The Brooklyn writing sessions led to Ronson reaching out to an eclectic mix of veteran and fresh-faced collaborators. Boy George lends vocals to the disco-baiting "Somebody to Love Me," while New York electro-pop group MNDR signed on for lead single "Bang Bang Bang" after meeting Ronson at one of his East Village Radio shows. Reclusive R&B singer D'Angelo, who shared the same manager as Ronson, also delivers a powerhouse performance on the synth-heavy "Glass Mountain Trust."
MNDR's Amanda Warner, who admits that she had never heard of Ronson before she met him, believes his production style is so effective due to a mix of his affable personality and precise musical vision. "He would send me an e-mail politely asking if Q-Tip could rap on our song," Warner says. "But he's also challenging in the studio, where there were many parts that he wanted me to re-sing. Mark knows exactly what he wants."
One thing Ronson never thought he wanted was to add his own vocals to one of his songs, but he contributed to two album tracks: "Lose It (In the End)," alongside Ghostface Killah, and the title track with Duran Duran's Simon Le Bon. Ronson says that he didn't approach the album with the intent to sing, but that failing to find a vocalist for "Lose It" made him consider lending a "soft, '60s, Zombies-esque" hook for the song.
As for the title track, the Kaiser Chiefs' Nick Hodgson penned a set of sarcastic lyrics that gently mocked Ronson's jet-setting lifestyle: "I just got in from somewhere really cool . . . I'm not as clever as I thought I was." Ronson felt it was only right to handle the song himself.
"It wasn't like, 'Yeah, I'm going to sing two on this record, then five on the next, then you can file me under Ray LaMontagne,' " Ronson says. "It was more of a happy accident."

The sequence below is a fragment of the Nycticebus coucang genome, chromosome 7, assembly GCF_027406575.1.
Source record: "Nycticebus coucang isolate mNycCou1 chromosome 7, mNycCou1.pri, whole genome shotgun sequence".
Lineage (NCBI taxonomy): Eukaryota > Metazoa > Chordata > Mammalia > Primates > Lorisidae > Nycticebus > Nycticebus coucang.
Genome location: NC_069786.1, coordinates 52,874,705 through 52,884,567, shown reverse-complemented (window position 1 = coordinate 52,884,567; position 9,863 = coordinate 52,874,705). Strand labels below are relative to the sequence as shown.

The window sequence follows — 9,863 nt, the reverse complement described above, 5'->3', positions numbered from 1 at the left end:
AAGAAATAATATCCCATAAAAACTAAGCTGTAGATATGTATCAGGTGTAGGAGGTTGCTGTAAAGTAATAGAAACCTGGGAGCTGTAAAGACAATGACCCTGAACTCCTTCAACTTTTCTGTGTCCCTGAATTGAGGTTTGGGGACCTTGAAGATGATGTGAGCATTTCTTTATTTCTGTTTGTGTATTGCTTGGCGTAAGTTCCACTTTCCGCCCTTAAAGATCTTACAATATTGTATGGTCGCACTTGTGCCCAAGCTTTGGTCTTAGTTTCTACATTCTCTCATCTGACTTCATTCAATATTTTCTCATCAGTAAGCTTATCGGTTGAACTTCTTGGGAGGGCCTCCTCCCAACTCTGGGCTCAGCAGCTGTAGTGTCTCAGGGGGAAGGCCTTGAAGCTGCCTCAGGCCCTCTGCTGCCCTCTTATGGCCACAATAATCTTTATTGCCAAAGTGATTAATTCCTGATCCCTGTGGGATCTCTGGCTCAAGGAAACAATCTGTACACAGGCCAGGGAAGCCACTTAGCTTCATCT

CROSSING THE POND
A peak at Ronson's chart history reveals the divide between his pop-star profile in the United Kingdom and the United States. "Stop Me," a Smiths cover on "Version" that features Daniel Merriweather, peaked at No. 2 on the U.K. chart but could only muster No. 44 on the Billboard's Hot Dance Club Songs chart. "Bang Bang Bang," from "Record Collection," sold 50,000 copies in its first week and hit No. 6 in the United Kingdom, but has yet to make a dent on U.S. radio.
Ronson, who splits his time between London and New York, says he isn't sure why his appeal has been limited to England but thinks his material might be "too weird or idiosyncratic for a massive American market." However, Smith says that "RCA is very serious about breaking Mark in the U.S. this time around," with TV and radio spots lined up for the fall and appearances at independent retail stores expected to coincide with the record release.
In the United Kingdom, Ronson performed "Bang Bang Bang" on British chat show "Friday Night With Jonathan Ross" last June and was spotlighted on the cover of NME magazine in August. Meanwhile, second single "The Bike Song," featuring the View's Kyle Falconer and Spank Rock, is being used as the theme for Transport for London's "Get Cycling" transportation campaign.
The Business Intl. will also bring a new twist to Ronson's live show, replacing the brass mainstays with a heavy dosage of synthesizer. MNDR, Greenwald, ex-Pipette Rose Elinor Dougall and Spank Rock will all be part of the first few shows on Ronson's tour, which kicks off Sept. 27 at Bristol's O2 Academy.
Aside from supporting his own material, Ronson will mix Duran Duran's album in September for a possible holiday release, while he hints that he might help out with D'Angelo's long-awaited third album. Allido Records, Ronson's record imprint/production company under Interscope Records, is also keeping busy with artists including Wale and Rhymefest.
Even if "Record Collection" doesn't help him rule the Billboard Hot 100, Ronson is fine with being pegged as a producer first, artist second in the United States for now. Just don't expect him to stay in the background forever.
"I felt like I made it when I was playing to 300 kids in hole-in-the-wall clubs, so I don't have any grand or outlandish dreams," Ronson says. "But the other thing is, I didn't have any real success until I was 31 or 32. Each little [achievement] might just be a baby step."